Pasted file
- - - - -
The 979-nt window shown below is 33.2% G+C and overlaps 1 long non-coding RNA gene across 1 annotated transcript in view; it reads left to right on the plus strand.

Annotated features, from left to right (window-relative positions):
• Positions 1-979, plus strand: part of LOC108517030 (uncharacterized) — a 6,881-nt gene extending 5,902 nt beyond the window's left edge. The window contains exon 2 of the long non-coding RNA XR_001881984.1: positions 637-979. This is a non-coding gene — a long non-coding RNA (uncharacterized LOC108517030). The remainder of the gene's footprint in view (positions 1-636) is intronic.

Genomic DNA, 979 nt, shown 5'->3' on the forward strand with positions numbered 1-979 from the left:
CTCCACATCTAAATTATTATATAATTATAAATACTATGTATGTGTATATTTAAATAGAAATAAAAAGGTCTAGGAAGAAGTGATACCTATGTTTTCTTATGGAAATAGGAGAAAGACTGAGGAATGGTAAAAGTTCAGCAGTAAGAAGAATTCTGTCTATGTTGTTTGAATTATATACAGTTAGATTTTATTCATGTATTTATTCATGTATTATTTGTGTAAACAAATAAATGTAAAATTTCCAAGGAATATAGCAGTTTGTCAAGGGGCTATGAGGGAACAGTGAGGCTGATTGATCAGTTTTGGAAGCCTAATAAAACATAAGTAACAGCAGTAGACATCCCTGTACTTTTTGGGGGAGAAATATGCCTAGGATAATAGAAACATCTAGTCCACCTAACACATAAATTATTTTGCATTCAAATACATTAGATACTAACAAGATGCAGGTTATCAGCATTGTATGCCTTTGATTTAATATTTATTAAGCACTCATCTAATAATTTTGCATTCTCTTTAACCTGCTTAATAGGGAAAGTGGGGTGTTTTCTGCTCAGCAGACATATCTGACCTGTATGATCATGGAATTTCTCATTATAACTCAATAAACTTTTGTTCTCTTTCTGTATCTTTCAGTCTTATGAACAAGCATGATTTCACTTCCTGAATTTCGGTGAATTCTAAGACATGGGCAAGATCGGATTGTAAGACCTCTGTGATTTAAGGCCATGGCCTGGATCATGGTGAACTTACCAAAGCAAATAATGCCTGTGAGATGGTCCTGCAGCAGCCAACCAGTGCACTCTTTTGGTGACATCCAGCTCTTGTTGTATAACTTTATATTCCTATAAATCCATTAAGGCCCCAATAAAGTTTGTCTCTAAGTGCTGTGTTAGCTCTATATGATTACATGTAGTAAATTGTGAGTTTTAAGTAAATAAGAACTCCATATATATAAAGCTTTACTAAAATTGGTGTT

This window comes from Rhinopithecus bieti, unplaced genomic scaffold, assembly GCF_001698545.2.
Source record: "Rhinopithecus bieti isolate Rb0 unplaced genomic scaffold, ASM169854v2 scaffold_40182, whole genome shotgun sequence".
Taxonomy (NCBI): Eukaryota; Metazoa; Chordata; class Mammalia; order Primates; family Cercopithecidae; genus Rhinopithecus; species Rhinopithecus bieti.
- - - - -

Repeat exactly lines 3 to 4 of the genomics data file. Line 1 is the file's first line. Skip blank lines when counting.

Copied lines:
• Positions 1-979, plus strand: part of LOC108517030 (uncharacterized) — a 6,881-nt gene extending 5,902 nt beyond the window's left edge. The window contains exon 2 of the long non-coding RNA XR_001881984.1: positions 637-979. This is a non-coding gene — a long non-coding RNA (uncharacterized LOC108517030). The remainder of the gene's footprint in view (positions 1-636) is intronic.

Genomic DNA, 979 nt, shown 5'->3' on the forward strand with positions numbered 1-979 from the left: